Back to Blog

iOS9 Day-by-Day :: Day 6 :: Split Screen Multitasking

Posted on 13 Aug 2015 Written by Chris Grant

This post is part of the iOS9 Day-by-Day blog series. More details can be found on the index page.

One of the biggest changes in iOS 9 was the introduction of multitasking. Multitasking allows users to have more than one app on the screen at a time. This comes in two forms. Slide Over, and Split View.

Slide Over View


In slide over view, the user swipes from the right hand side to display a list of their apps, then can select one to open it in a the narrow window displayed. This appears on top of the app that was previously opened and any interaction with the left hand side of the window is disabled.

Split View


To open split view, the user pulls the vertical divider that appears in Slide Over View further to the left. The user directly controls the size of your app’s window by sliding the vertical divider between the two app windows. When split view is active, there is no concept of a foreground or background app. Both apps are in the foreground.

It’s worth noting that split view is currently only available on the iPad Air 2.

Enabling Multitasking in Your App

New Projects created in Xcode 7 have multitasking enabled by default. If you have an existing application however, you’ll have to enable it manually. When you are using the iOS 9 SDK, there are a couple of steps to do this.

  1. Enable all user interface orientations in your app
  2. Use Launch Storyboards

Opting Out

If your app already does the above things, then multitasking will be enabled when it is built with the iOS 9 SDK. If you want to opt out of this behaviour, specify the UIRequiredFullscreen key in your info.plist file.

The Importance of Auto Layout

Auto Layout was first introduced in iOS 6, and gives you a way to lay out your UI by specifying constraints rather than fixed positions. Adaptive Layout was introduced in iOS8, which takes Auto Layout to the next level by allowing you to specify different constraints based on different size classes. Size classes identify a relative amount of display space for the height and for the width of your app’s window.

Due to the nature of multitasking, there are a few issues that you’ll have to take into consideration when compiling your app with the iOS 9 SDK.

Don’t Use UIInterfaceOrientation any more!

Conceptually, this doesn’t work any more if your app supports multitasking. If you have a multitasking app and you are checking the current UIInterfaceOrientation, you can’t be sure that your app is running in full screen. If your app is the front app in SplitView and the iPad is landscape, then even though it is larger vertically than horizontally, it will still return UIInterfaceOrientationPortrait.

Sometimes you will still need to modify your interface based on size of the app’s window though. So how can we do that? The answer is to use traitCollection.horizontalSizeClass. This gives you the Size Class information about your interface, which you can use to conditionally position views in your app.

Size Change Transition Events

Previously, events such as willRotateToInterfaceOrientation and didRotateToInterfaceOrientation were the recommended way to make changes to your application when the screen rotated. In iOS 8, Apple introduced willTransitionToTraitCollection and viewWillTransitionToSize. These methods become even more important in iOS 9 with the introduction of multitasking. To check whether your interface is portrait or landscape, which you still may wish to do, you can manually compare the width to the height.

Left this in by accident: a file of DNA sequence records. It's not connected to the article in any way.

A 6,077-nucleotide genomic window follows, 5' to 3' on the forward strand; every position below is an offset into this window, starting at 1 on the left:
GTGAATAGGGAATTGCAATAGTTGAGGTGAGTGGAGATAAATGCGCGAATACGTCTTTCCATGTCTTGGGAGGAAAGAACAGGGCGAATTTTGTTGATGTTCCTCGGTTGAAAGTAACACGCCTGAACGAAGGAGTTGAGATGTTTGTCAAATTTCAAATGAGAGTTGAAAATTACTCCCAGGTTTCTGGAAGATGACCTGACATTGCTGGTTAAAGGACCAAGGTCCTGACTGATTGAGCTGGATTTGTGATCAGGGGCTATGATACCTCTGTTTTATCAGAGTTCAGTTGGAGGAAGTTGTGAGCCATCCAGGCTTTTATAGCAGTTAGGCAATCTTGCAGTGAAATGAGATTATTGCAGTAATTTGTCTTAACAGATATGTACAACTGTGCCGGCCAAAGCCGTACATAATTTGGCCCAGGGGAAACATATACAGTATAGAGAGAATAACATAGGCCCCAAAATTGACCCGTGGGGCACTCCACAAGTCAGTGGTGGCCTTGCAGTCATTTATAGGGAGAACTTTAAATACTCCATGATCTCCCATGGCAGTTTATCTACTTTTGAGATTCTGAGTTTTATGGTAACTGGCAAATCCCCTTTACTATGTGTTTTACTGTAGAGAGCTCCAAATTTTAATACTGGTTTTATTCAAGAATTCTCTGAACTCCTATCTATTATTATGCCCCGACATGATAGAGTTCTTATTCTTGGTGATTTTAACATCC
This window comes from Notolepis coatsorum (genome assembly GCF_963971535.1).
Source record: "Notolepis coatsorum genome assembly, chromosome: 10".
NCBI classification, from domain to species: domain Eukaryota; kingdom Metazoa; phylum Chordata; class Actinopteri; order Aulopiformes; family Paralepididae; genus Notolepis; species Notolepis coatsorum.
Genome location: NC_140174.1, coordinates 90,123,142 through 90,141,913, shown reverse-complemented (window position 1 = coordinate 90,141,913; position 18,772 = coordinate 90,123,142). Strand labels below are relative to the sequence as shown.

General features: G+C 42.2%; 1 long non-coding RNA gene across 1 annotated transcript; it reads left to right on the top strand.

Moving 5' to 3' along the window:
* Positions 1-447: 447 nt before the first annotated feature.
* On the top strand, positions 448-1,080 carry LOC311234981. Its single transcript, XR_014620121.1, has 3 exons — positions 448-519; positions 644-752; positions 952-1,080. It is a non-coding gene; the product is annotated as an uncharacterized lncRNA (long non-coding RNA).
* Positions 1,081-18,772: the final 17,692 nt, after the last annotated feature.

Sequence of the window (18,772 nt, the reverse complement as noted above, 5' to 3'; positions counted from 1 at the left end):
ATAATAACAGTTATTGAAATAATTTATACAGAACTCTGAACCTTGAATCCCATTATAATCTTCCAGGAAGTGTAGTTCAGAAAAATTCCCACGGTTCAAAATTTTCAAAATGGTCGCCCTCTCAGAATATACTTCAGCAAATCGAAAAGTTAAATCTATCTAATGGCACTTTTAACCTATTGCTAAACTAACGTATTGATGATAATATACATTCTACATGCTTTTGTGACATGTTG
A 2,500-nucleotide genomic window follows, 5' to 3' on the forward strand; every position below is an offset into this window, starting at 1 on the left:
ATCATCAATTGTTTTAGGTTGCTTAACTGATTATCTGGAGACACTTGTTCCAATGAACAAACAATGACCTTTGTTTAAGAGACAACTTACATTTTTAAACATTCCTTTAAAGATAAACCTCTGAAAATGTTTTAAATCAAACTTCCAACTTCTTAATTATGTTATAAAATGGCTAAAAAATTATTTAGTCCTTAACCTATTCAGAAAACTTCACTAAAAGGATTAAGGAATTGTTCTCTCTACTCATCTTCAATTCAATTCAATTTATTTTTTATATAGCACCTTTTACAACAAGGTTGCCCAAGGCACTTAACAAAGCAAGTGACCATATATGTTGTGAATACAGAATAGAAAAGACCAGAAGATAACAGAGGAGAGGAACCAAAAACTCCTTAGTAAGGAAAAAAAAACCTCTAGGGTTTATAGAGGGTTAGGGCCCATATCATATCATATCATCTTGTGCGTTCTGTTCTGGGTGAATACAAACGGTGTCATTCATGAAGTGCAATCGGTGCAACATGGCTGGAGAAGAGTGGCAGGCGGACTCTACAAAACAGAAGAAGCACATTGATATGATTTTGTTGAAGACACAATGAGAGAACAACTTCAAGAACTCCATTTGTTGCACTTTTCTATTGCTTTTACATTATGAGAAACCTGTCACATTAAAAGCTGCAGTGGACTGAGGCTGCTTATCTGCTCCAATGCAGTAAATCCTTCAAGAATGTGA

Responding to Keyboard Events

In the past, the only time your app would be effected by the keyboard was when it was opened by your app itself. Now, it’s possible to have a keyboard appear on top of your app, even though a user did not open it from your app.


In some cases, you may be fine with the keyboard appearing on top of your app. However, if it obstructs an important piece of your UI then your users may be obstructed. In this situation, you should respond to one of the UIKeyboard notifications that have been around for a long time now. WillShow, DidShow, WillHide, DidHide, WillChangeFrame and DidChangeFrame notifications should give you the ability to do this. These events will fire in both apps that are present on screen.

Other Considerations

The changes you will have to make aren’t just visual. Previously, apps could rely on being the only app running in the foreground. You had sole access to the vast majority of system resources such as the CPU, GPU and memory. However, this has now changed. If a user has split view or slide over view active, and, at the same time, is watching a video in the new iOS 9 picture in picture mode, then these resources must be shared between three applications.

For best user experience, the system tightly manages resource usage and terminates apps that are using more than their fair share – Apple iOS 9 Multitasking Documentation

You should therefore profile and heavily test your applications on different variations of iPad so that you are confident that your application is as efficient as it can be and is not using resources that it does not need.

Further Reading

For more information on the new multitasking functionality in iOS 9, take a look at the Adopting Multitasking On iPad guide in the iOS developer library. I’d also recommend watching WWDC session 205, Continuous Integration and Code Coverage in Xcode. Don’t forget, if you want to try out the project we created and described in this post, find it over at GitHub.

More posts from this series can be found on the iOS9 Day-by-Day index page. The series is also available as a free e-book via the link below.


Back to Blog